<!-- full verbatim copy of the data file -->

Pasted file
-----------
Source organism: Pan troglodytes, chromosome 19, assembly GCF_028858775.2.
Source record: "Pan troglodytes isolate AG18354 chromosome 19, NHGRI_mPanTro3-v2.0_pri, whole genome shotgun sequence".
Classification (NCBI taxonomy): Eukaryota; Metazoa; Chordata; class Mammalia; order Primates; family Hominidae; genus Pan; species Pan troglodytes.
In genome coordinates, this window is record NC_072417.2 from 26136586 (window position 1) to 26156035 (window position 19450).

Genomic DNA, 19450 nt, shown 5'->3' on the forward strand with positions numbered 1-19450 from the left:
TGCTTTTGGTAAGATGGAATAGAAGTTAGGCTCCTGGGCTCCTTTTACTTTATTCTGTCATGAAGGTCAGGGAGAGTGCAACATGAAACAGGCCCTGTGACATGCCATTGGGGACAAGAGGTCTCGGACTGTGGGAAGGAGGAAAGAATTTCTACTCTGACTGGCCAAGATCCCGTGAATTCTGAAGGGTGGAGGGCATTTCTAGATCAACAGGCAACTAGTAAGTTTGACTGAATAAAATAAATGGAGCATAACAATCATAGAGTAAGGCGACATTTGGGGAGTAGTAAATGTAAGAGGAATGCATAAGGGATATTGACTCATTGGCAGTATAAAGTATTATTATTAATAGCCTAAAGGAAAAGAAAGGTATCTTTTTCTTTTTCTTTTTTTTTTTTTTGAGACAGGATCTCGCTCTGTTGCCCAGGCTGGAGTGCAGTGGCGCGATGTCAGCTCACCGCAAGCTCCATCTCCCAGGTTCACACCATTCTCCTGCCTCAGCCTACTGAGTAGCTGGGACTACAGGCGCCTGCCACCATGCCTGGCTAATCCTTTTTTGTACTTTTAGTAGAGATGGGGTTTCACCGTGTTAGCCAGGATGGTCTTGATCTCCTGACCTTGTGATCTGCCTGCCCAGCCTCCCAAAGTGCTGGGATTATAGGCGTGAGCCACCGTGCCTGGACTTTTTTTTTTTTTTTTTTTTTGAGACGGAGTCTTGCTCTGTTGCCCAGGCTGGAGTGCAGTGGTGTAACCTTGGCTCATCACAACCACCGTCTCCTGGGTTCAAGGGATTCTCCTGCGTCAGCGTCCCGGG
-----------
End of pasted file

Source organism: Pan troglodytes, chromosome 19, assembly GCF_028858775.2.
Source record: "Pan troglodytes isolate AG18354 chromosome 19, NHGRI_mPanTro3-v2.0_pri, whole genome shotgun sequence".
Classification (NCBI taxonomy): Eukaryota; Metazoa; Chordata; class Mammalia; order Primates; family Hominidae; genus Pan; species Pan troglodytes.
In genome coordinates, this window is record NC_072417.2 from 26136586 (window position 1) to 26156035 (window position 19450).

Genomic DNA, 19450 nt, shown 5'->3' on the forward strand with positions numbered 1-19450 from the left:
TGCTTTTGGTAAGATGGAATAGAAGTTAGGCTCCTGGGCTCCTTTTACTTTATTCTGTCATGAAGGTCAGGGAGAGTGCAACATGAAACAGGCCCTGTGACATGCCATTGGGGACAAGAGGTCTCGGACTGTGGGAAGGAGGAAAGAATTTCTACTCTGACTGGCCAAGATCCCGTGAATTCTGAAGGGTGGAGGGCATTTCTAGATCAACAGGCAACTAGTAAGTTTGACTGAATAAAATAAATGGAGCATAACAATCATAGAGTAAGGCGACATTTGGGGAGTAGTAAATGTAAGAGGAATGCATAAGGGATATTGACTCATTGGCAGTATAAAGTATTATTATTAATAGCCTAAAGGAAAAGAAAGGTATCTTTTTCTTTTTCTTTTTTTTTTTTTTGAGACAGGATCTCGCTCTGTTGCCCAGGCTGGAGTGCAGTGGCGCGATGTCAGCTCACCGCAAGCTCCATCTCCCAGGTTCACACCATTCTCCTGCCTCAGCCTACTGAGTAGCTGGGACTACAGGCGCCTGCCACCATGCCTGGCTAATCCTTTTTTGTACTTTTAGTAGAGATGGGGTTTCACCGTGTTAGCCAGGATGGTCTTGATCTCCTGACCTTGTGATCTGCCTGCCCAGCCTCCCAAAGTGCTGGGATTATAGGCGTGAGCCACCGTGCCTGGACTTTTTTTTTTTTTTTTTTTTTGAGACGGAGTCTTGCTCTGTTGCCCAGGCTGGAGTGCAGTGGTGTAACCTTGGCTCATCACAACCACCGTCTCCTGGGTTCAAGGGATTCTCCTGCGTCAGCGTCCCGGG